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ear infection

Posted by angel123 ( on
Mon, Jun 23, 08 at 6:20

I have a bad ear infection . My right ear hurts alot and it feels like a bad toothache my right ear. My right ear is clogged up like it has air in it it sometimes moves around to my left ear also. When i drink or eat food i could hear my water on my ear like pop its annoying. The doctor prescribed some amox-clav 875mg but that takes along to worK. So I went for a second opinion to a doctor and prescribed clarithromycin 500mg. I'm confused on what is best antibiotic to take the 1st visit to the doc i used the amoxicillan . I took 2 tablets then switched to clarithromycin and took 2 pills so far. I need some advice on what antibiotic's will be good for me .Also will this clogged up air that i feel will it go away with the medicine will it unclog my ear. Please need advice its still hurts as of this time

Follow-Up Postings:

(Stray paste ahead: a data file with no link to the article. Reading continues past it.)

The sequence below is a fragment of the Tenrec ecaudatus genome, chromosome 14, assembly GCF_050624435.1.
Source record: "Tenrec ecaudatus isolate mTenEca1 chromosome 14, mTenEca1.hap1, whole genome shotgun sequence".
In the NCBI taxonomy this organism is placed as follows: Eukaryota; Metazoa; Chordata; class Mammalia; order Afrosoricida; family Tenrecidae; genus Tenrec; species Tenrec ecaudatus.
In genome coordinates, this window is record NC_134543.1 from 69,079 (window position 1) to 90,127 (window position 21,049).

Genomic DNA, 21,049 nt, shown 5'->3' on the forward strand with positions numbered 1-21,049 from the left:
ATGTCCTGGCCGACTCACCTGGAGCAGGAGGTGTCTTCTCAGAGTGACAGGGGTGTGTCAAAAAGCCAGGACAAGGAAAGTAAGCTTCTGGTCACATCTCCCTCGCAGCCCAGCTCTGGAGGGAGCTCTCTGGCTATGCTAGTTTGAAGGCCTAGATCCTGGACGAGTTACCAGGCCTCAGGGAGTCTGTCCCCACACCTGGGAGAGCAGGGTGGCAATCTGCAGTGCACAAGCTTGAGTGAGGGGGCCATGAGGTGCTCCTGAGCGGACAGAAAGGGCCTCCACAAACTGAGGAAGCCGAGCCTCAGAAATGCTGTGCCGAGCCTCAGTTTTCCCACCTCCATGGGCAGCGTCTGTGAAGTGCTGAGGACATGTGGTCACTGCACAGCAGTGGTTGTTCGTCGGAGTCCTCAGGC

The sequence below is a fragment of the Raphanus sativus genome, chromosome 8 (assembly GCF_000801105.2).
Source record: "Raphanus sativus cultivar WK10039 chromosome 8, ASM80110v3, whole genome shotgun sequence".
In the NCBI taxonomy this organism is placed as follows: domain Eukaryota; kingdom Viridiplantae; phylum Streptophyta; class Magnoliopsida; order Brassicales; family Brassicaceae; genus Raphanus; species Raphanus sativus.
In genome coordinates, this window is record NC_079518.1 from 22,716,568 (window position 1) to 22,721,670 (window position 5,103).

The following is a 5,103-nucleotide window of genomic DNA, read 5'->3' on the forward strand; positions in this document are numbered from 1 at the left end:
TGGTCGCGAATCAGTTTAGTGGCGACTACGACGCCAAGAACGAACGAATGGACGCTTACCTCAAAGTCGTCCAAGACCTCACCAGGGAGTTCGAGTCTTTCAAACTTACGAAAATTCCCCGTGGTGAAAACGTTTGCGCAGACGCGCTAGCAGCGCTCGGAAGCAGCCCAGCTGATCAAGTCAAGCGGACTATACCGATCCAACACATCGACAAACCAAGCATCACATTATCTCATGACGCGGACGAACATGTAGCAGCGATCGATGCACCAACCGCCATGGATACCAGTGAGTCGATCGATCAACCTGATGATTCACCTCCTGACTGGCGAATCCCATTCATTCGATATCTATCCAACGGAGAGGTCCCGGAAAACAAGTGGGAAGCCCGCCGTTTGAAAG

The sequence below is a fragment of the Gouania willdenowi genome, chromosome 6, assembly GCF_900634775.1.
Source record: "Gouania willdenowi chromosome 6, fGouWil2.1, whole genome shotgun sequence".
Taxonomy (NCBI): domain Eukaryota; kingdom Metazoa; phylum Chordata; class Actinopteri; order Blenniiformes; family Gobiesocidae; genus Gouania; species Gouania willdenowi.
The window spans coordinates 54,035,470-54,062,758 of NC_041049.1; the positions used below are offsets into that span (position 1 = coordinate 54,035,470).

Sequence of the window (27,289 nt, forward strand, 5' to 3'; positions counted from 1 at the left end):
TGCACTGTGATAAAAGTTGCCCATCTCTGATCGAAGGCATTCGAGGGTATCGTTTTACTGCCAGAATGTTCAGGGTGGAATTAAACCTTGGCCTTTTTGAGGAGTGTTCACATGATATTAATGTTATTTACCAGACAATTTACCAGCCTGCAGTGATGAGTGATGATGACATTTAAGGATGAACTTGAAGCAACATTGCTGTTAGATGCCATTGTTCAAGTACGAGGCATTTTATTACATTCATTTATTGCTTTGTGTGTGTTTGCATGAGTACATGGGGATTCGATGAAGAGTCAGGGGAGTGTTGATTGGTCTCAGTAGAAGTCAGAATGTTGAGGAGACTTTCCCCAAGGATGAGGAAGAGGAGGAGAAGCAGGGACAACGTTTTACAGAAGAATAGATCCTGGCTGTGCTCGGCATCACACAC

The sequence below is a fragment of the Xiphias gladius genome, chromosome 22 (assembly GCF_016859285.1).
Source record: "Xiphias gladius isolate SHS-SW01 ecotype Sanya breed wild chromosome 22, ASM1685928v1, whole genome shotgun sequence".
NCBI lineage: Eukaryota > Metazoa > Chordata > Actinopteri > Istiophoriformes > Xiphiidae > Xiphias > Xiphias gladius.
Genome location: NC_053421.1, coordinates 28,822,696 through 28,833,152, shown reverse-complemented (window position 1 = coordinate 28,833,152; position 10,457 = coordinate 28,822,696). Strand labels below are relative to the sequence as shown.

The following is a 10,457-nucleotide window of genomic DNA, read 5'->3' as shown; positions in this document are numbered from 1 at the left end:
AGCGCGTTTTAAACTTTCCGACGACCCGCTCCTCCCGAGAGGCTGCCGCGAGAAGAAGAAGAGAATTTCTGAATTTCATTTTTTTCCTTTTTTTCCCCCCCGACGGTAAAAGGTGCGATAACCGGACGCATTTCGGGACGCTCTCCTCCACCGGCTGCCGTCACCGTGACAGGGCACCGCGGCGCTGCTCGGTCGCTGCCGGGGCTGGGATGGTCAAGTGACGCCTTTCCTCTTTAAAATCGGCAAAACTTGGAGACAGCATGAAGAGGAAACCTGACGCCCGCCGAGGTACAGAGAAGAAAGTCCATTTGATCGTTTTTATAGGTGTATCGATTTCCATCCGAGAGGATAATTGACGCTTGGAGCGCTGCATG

RE: ear infection

The best advice that anyone can give you is to stick to what a doctor tells you. By switching back and forth between antibiotics, none have a chance to work. It takes time to kill bacteria. It doesn't happen immediately. By changing medications, you allow the bacteria time to get worse.

ALL antibiotics take time. Finish one complete course of one medication. Then, if the condition isn't better, the doctor will prescibe another type. Some conditions are hard to clear up. Have patience!

RE: ear infection

I agree with agnes. You need to take ALL of the antibiotics for the prescribed period - usually 7 days, sometimes 10 days. You're not doing yourself a favor by switching back and forth to different antibiotics. The bacteria may not respond to either of them because you haven't taken them ALL AS PRESCRIBED.

Another thing, if you don't take it as prescribed and have patience, you can get a ruptured eardrum from too much infection. If you see a discharge of blood or pus from the ear, this could indicate a ruptured eardrum.

By not taking your medicine the proper way (as precribed) you are prolonging the infection. Long-lasting ear infections can cause short-term hearing loss, long-term hearing loss, or ruptured eardrum.

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